MILKY CHANCE: Expanding their sonic vision on new album

Clemens Rehbein of Berlin-based music duo Milky Chance talks candidly to Headliner about the band’s upcoming fourth studio album, the huge North American tour they’ve got planned for later this year, and why the chemistry between them is as strong as it’s ever been…

Originating in Kassel, Germany, Rehbein (guitar, vocals) and Phillipp Dausch (bass, percussion, production) were in fact school friends way before their musical partnership blossomed into what it is today. The duo released their debut album Sadnecessary in 2013 - much to the delight of millennial indie fans who were treated to an irresistible pastiche of electronic and folk-tinged rock through viral singles Stolen Dance and Down By The River.

Ten years, countless live shows and three albums later, Milky Chance are now poised to drop their fourth studio album, Living In A Haze, set for release on June 9. Having clocked up a decade of musical success, Headliner was curious to find out if the band still operates like a well-oiled machine.

“It definitely has changed, in a very good way,” begins Rehbein when questioned on the matter. “I feel like we're even more of a band now than we were during that time, because in our first two or three years we just kept looking back at it like a big happy accident.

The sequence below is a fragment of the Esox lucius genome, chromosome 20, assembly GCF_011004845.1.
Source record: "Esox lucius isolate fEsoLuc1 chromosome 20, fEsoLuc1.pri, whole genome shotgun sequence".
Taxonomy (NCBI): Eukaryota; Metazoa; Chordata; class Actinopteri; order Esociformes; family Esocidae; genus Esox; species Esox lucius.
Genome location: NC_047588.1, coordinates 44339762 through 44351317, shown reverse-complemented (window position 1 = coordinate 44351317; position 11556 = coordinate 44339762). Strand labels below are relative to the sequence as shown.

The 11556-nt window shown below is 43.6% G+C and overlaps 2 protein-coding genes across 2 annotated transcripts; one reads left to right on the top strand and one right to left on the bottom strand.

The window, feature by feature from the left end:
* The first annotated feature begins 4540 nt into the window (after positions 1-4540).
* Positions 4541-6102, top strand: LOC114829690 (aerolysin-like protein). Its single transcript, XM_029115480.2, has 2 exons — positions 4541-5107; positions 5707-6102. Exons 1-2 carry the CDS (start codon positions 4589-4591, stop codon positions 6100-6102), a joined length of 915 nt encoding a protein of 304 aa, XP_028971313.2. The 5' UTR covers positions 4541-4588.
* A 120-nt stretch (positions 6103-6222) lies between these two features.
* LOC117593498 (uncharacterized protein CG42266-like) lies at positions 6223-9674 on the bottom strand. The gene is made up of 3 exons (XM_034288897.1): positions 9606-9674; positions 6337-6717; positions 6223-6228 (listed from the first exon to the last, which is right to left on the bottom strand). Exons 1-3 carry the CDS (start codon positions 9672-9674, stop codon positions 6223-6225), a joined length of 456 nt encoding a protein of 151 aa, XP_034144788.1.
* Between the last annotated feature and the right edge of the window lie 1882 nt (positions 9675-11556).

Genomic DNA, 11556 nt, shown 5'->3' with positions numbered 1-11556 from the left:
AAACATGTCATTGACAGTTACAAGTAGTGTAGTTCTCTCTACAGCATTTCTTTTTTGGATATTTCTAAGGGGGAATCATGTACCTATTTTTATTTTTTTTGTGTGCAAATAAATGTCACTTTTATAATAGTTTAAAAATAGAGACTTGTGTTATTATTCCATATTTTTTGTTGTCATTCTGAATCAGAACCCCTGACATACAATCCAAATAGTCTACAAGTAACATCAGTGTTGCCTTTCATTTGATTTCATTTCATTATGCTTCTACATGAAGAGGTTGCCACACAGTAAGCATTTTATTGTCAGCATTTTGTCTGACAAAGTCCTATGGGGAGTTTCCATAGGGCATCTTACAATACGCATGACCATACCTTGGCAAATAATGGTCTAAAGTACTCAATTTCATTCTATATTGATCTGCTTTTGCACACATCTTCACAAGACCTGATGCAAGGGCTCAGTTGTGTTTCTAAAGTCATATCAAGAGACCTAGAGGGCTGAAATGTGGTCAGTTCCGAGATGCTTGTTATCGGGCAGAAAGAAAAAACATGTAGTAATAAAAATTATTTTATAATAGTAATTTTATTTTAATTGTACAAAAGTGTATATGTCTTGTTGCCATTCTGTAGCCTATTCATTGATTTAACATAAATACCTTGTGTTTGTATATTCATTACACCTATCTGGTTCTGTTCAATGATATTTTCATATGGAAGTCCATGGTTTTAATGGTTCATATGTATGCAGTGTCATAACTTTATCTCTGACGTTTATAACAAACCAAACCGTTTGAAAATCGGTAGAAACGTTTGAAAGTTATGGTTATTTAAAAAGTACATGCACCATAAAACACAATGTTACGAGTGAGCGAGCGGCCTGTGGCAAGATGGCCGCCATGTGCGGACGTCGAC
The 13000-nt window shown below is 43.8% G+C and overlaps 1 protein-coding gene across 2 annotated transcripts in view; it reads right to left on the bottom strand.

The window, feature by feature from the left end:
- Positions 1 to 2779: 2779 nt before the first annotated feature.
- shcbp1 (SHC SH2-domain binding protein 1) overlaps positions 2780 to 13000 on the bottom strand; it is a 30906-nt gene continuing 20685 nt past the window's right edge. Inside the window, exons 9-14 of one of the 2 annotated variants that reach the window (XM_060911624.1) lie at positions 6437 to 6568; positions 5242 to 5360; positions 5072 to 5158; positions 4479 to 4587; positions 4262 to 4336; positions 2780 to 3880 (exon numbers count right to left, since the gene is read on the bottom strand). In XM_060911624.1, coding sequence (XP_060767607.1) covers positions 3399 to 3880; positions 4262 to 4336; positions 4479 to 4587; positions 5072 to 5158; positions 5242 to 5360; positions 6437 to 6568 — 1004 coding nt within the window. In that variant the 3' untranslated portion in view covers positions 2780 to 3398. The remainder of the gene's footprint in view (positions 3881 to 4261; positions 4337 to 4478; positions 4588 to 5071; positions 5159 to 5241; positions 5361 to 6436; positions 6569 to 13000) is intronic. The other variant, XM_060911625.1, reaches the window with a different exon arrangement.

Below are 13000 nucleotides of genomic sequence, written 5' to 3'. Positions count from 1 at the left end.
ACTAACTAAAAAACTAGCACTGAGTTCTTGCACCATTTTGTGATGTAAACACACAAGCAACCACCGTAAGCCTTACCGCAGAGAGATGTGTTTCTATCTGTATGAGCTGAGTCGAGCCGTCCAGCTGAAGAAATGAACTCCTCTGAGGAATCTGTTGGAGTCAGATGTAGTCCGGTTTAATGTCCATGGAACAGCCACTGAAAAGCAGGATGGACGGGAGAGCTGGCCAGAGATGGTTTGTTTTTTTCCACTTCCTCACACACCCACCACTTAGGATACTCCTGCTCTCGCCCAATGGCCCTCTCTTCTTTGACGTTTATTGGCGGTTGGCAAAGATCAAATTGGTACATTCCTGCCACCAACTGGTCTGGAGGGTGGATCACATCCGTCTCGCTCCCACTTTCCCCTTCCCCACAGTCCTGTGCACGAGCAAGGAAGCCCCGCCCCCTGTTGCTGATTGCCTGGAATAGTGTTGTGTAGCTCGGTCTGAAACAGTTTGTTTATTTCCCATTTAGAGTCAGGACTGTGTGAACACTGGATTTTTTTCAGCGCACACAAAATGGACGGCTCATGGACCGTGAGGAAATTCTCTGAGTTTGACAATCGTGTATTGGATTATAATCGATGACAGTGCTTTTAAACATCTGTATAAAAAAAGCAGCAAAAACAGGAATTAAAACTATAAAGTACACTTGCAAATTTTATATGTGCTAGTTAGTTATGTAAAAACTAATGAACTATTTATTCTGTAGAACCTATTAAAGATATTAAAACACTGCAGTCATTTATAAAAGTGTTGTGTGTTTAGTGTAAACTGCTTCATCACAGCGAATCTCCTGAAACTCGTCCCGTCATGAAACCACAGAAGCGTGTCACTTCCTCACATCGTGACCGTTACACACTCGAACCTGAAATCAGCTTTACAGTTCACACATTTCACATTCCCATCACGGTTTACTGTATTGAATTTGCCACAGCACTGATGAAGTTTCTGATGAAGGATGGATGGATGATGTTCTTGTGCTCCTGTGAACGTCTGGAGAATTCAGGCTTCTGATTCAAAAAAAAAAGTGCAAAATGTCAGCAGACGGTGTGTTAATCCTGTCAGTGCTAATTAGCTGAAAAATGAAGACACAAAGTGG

“We weren’t prepared for anything; we’d just finished high school in 2012 and during that time we uploaded a few songs on YouTube,” he reflects fondly. “We got together that summer and recorded another bunch of songs in my childhood bedroom at my parent’s house, which is when we started thinking about turning that into an album. The stuff on YouTube started getting more attention and we could feel something happening, so we played our first show in our hometown to a crowd of about 150 people and were just blown away by the audience’s reaction.”

It wasn’t long before Rehbein and Dausch embarked on their first domestic tour in May 2013. Admitting that they “didn’t even really rehearse back then”, Rehbein says it was out of necessity that two more band members, Antonio Greger and Sebastian Schmidt, were eventually brought on board to support their fast-growing live shows.

“2016 was the first time where we felt like properly talking about live shows, and knew exactly what we wanted to do for them," he says. "We were a four-piece by then, and that was the first time where we thought, ‘Oh, this feels good.’ You know?”

Milky Chance’s upcoming record, Living In A Haze, has been described as an expansion of the band’s sonic vision, and includes some impressive guest features. That being said, Rehbein says that they have never been the type of band to have a concept in mind before entering the studio, and he's also excited to release an album during summer for the first time.

It's just us trying out new things, trying to find new sounds, and trying to surprise ourselves.

“It’s the same this time round,” he reveals. “We always work very intuitively, and things usually come to us naturally. For this album we've been trying out a lot of things. During the pandemic we had so much time and space to be creative, so we actually really enjoyed that time. We just went to the studio on a daily basis in Berlin and really dived into the creative process. We also started working with lots of other producers, songwriters and creatives from Berlin or overseas, which was very inspiring.